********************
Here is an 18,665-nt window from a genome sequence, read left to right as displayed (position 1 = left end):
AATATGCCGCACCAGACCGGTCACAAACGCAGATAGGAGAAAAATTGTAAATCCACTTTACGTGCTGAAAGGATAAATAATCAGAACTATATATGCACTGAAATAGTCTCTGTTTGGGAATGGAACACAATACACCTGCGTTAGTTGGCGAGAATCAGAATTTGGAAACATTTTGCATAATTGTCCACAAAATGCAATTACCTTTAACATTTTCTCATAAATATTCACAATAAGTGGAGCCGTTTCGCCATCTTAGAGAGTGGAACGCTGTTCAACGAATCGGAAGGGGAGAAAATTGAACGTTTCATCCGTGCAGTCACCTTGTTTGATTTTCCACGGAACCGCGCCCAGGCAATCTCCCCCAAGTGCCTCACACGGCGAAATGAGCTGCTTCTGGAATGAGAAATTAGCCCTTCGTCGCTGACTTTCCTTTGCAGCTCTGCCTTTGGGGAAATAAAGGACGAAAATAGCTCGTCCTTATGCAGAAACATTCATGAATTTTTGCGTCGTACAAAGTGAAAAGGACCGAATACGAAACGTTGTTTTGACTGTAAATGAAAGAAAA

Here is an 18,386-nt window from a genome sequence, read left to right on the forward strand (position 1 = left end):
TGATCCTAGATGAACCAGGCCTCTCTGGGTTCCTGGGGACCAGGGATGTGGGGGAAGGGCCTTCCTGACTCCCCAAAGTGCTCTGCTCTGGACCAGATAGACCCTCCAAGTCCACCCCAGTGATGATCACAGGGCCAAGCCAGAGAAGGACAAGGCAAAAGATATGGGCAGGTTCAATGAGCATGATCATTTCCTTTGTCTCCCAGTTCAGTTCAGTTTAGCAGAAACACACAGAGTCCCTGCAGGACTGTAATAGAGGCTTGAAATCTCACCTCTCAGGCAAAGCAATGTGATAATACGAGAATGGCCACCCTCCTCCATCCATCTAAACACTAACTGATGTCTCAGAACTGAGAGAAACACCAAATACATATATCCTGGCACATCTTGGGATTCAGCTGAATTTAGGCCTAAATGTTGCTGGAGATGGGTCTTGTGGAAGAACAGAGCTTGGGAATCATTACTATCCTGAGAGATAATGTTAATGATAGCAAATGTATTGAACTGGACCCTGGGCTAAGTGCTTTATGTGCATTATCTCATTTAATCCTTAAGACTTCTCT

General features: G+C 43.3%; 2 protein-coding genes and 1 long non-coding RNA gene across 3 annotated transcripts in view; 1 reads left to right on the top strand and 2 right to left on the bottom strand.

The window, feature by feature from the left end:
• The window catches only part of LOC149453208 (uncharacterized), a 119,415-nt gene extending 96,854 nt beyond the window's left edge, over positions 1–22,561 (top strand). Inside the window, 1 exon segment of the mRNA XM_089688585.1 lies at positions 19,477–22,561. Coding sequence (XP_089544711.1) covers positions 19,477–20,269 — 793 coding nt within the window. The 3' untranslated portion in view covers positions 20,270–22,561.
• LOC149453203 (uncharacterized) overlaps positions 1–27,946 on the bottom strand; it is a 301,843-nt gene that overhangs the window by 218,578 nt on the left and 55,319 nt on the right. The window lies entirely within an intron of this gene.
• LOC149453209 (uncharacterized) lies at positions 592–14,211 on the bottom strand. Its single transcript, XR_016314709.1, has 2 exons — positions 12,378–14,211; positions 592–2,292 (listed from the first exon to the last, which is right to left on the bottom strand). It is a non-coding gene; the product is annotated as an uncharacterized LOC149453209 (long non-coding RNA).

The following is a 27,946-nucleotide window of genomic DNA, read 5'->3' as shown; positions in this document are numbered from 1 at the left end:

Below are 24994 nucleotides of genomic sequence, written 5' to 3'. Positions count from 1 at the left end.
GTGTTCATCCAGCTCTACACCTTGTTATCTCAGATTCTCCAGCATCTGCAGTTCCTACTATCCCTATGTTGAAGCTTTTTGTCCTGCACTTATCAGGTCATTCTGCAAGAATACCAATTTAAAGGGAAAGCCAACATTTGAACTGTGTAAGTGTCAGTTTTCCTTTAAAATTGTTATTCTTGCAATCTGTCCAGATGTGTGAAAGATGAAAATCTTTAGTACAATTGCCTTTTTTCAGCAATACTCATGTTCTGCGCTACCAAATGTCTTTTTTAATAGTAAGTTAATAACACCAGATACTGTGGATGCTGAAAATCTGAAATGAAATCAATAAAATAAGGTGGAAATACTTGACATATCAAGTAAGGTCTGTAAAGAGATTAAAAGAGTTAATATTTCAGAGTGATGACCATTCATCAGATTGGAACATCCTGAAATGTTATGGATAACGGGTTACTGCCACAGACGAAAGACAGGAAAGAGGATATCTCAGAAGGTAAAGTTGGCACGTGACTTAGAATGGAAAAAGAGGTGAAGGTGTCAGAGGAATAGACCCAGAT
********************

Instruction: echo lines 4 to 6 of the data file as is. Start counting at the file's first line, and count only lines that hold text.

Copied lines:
TGATCCTAGATGAACCAGGCCTCTCTGGGTTCCTGGGGACCAGGGATGTGGGGGAAGGGCCTTCCTGACTCCCCAAAGTGCTCTGCTCTGGACCAGATAGACCCTCCAAGTCCACCCCAGTGATGATCACAGGGCCAAGCCAGAGAAGGACAAGGCAAAAGATATGGGCAGGTTCAATGAGCATGATCATTTCCTTTGTCTCCCAGTTCAGTTCAGTTTAGCAGAAACACACAGAGTCCCTGCAGGACTGTAATAGAGGCTTGAAATCTCACCTCTCAGGCAAAGCAATGTGATAATACGAGAATGGCCACCCTCCTCCATCCATCTAAACACTAACTGATGTCTCAGAACTGAGAGAAACACCAAATACATATATCCTGGCACATCTTGGGATTCAGCTGAATTTAGGCCTAAATGTTGCTGGAGATGGGTCTTGTGGAAGAACAGAGCTTGGGAATCATTACTATCCTGAGAGATAATGTTAATGATAGCAAATGTATTGAACTGGACCCTGGGCTAAGTGCTTTATGTGCATTATCTCATTTAATCCTTAAGACTTCTCT

General features: G+C 43.3%; 2 protein-coding genes and 1 long non-coding RNA gene across 3 annotated transcripts in view; 1 reads left to right on the top strand and 2 right to left on the bottom strand.

The window, feature by feature from the left end: